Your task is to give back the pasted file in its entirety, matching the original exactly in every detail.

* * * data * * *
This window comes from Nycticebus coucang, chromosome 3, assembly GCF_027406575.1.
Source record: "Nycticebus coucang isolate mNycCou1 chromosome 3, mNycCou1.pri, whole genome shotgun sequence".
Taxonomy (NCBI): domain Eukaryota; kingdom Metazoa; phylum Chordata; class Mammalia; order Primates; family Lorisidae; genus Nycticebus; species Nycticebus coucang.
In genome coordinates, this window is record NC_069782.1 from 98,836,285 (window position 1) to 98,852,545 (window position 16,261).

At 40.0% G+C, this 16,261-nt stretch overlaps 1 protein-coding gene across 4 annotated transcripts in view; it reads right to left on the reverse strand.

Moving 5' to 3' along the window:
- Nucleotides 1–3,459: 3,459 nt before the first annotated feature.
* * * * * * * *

This window comes from Nycticebus coucang, chromosome 3, assembly GCF_027406575.1.
Source record: "Nycticebus coucang isolate mNycCou1 chromosome 3, mNycCou1.pri, whole genome shotgun sequence".
Taxonomy (NCBI): domain Eukaryota; kingdom Metazoa; phylum Chordata; class Mammalia; order Primates; family Lorisidae; genus Nycticebus; species Nycticebus coucang.
In genome coordinates, this window is record NC_069782.1 from 98,836,285 (window position 1) to 98,852,545 (window position 16,261).

At 40.0% G+C, this 16,261-nt stretch overlaps 1 protein-coding gene across 4 annotated transcripts in view; it reads right to left on the reverse strand.

Moving 5' to 3' along the window:
- Nucleotides 1–3,459: 3,459 nt before the first annotated feature.